The Indian national squash team has been training without a full-time coach since 2018 after Achraf El Karargui resigned following a bitter spat with SRFI.



New Delhi: Indian Squash player Dipika Pallikal criticised the Squash Racquets Federation of India (SRFI) on Friday for not being able to appoint a coach since the pre-mature exit of Egypt’s Achraf El Karargui, stating the situation as “sad and frustrating.”

The Indian national team has been training without a coach after Karargui put in his papers following a bitter spat with SRFI, ahead of the Commonwealth games last year (2018).

“It is sad and frustrating. That’s the first norm in any sport. I am not surprised at all. Indian squash has always been like this,” Pallikal said during an interaction with The Sunday Guardian at the launch of Adidas VRCT jacket.

The 27-year-old believes the current scenario is baffling and it will affect juniors if not herself and other senior players like Joshna Chinappa and Sourav Ghoshal.

“Nothing has been done of it yet. No one has stepped in. Be the federation and the ministry. The situation won’t affect me because I am on a break now. Even it doesn’t really matter to seniors like Sourav, Joshna because they always have been based abroad. But it really affects the juniors. They don’t have a coach, no proper programme, no system and there is no structure in place that players can follow. It obviously is a very sad situation,” she said.

“You have to have a coach in place if you want to see squash grow in India and more players coming out and winning World Championships and gold at Commonwealth games.

“If you don’t have a coach, you probably won’t see those juniors grow,” a concerned Pallikal added.

Pallikal became the first Indian to break into the top 10 in the PSA Women’s rankings in December 2012. She is currently on a break from the sport but has her eyes set on the Asian and Commonwealth games.

“I have taken a year off from squash since last October-November. But eventually I do want to make a comeback when I am ready. My goal is to comeback fully fit and injury free for the Commonwealth and Asian games,” she said.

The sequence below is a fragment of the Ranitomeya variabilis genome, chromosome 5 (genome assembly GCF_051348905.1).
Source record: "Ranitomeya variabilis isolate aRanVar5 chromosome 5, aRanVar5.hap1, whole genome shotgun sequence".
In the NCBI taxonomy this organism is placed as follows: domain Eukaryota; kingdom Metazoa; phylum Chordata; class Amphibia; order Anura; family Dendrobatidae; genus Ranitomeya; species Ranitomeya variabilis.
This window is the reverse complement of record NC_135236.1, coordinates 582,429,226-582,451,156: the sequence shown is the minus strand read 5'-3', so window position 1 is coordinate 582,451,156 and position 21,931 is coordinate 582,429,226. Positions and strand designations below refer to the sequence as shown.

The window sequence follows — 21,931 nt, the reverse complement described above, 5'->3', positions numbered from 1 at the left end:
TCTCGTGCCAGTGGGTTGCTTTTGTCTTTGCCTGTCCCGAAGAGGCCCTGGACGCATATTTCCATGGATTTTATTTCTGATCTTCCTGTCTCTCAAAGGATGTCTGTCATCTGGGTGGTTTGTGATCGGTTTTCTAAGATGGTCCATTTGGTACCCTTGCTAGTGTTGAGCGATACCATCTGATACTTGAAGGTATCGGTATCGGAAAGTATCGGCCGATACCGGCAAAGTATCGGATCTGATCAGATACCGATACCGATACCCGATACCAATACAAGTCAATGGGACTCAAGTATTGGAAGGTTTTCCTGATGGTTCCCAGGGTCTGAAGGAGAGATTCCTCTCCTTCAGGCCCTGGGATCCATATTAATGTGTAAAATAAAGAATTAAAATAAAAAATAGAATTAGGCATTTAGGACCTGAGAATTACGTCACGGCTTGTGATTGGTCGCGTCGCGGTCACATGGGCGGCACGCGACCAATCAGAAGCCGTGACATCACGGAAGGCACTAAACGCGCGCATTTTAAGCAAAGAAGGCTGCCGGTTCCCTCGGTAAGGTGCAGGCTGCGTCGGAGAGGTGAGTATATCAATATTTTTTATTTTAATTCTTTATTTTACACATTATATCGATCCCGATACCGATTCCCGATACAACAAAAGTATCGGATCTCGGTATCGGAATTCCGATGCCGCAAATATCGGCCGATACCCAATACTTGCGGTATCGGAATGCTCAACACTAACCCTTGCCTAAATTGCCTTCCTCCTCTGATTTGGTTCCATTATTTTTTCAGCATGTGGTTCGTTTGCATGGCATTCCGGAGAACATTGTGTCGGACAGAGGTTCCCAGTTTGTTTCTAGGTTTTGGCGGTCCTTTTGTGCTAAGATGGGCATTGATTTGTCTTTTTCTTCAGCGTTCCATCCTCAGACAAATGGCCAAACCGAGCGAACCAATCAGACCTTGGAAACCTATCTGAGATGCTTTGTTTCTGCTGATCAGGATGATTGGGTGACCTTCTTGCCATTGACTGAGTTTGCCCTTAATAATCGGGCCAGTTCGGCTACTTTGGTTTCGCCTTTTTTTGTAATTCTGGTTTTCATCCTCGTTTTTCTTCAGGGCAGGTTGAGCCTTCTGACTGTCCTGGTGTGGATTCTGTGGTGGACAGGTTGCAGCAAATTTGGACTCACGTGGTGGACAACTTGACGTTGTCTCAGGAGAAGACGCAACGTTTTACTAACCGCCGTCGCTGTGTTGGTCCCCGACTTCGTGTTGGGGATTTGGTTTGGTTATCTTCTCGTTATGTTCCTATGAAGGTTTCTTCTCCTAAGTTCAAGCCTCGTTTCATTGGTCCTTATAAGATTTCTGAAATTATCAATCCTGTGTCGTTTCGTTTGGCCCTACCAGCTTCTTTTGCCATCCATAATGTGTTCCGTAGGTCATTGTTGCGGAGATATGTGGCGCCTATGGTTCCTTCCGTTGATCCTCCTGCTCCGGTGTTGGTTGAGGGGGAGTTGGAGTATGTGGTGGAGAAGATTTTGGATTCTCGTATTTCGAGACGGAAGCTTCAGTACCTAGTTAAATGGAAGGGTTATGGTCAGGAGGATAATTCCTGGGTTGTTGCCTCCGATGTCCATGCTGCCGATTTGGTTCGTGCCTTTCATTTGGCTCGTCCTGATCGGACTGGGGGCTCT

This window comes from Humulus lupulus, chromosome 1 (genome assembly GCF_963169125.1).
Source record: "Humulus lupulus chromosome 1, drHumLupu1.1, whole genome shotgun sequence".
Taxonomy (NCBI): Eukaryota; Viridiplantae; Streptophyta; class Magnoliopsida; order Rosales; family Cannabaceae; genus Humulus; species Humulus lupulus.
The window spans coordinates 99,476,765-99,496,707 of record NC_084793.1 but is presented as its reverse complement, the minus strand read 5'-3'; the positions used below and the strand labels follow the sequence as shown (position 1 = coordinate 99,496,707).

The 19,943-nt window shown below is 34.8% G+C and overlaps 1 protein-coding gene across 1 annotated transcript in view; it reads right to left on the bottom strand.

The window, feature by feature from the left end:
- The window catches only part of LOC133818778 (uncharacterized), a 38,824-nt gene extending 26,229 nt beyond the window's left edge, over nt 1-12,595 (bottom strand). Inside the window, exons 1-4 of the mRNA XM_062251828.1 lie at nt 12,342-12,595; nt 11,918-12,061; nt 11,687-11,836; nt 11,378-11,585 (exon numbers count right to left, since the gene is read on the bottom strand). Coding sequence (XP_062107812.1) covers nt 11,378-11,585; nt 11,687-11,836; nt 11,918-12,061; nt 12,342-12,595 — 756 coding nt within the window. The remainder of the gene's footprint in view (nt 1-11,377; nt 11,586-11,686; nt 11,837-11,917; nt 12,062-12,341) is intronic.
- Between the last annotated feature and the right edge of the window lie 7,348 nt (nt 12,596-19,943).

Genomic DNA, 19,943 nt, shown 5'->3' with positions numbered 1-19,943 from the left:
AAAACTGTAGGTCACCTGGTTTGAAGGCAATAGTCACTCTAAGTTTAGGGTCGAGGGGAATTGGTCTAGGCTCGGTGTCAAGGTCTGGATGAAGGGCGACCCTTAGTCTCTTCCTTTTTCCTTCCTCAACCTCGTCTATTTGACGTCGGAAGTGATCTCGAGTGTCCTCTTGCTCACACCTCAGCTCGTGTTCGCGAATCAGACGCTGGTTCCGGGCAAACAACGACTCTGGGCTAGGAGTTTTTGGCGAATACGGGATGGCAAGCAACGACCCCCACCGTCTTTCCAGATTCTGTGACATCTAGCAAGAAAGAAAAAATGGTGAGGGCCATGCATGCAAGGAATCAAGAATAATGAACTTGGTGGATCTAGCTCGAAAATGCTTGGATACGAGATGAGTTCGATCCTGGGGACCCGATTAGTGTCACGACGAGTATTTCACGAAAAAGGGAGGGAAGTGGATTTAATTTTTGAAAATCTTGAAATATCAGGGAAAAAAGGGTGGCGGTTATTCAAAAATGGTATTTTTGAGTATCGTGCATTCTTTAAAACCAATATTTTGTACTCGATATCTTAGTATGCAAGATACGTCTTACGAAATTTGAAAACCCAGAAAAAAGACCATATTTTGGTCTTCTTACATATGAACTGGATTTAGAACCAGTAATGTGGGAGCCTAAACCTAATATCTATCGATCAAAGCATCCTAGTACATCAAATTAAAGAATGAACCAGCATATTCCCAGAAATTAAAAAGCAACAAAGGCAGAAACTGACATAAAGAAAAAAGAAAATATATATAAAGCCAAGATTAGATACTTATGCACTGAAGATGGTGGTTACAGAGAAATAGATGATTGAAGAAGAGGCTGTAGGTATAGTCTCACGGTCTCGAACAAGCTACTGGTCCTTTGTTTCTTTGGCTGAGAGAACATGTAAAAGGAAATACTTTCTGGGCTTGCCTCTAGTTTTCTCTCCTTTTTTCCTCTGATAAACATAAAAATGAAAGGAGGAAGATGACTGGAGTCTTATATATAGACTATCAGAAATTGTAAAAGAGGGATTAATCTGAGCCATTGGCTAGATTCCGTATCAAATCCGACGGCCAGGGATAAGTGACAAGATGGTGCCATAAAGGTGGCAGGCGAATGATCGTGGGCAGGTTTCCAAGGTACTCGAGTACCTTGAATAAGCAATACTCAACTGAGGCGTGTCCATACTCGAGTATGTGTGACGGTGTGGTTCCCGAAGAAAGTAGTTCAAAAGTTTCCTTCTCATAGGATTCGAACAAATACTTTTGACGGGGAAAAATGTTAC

“Last year was a difficult one with Commonwealth and Asian Games. Just travelling and being on the road all the time. I needed to step back and try and feel motivated again. Try and get that fire back in me. I felt stagnated. I wasn’t moving up in the rankings…wasn’t going down. I wanted to take a step back and reflect. I am slowly getting my answers now. I will make a comeback. I miss the sport terribly,” Pallikal said.

Asian Games gold medallist heptathlete Swapna Barman, who recently won Arjuna Award, was also present at the event.

When asked about her preparations for the Olympic qualifications, she said, “Olympics is everyone’s dream. I am practicing hard and will give my best in the qualifications round. It all depends on the points (6420 points), which is too high. None of the Asian countries have been able to get it. I am not very sure but I will definitely try,” Swapna said.

Swapna’s personal best is 6,026 which came at the Asian Games in 2018. She was conferred the Arjuna Award last month. The 22-year-old became the first athlete to get such an honour after Soma Biswas in 2003.

“Winning the award has made me a lot hungrier now. I have to perform well in the upcoming tournaments, ” Swapna said.

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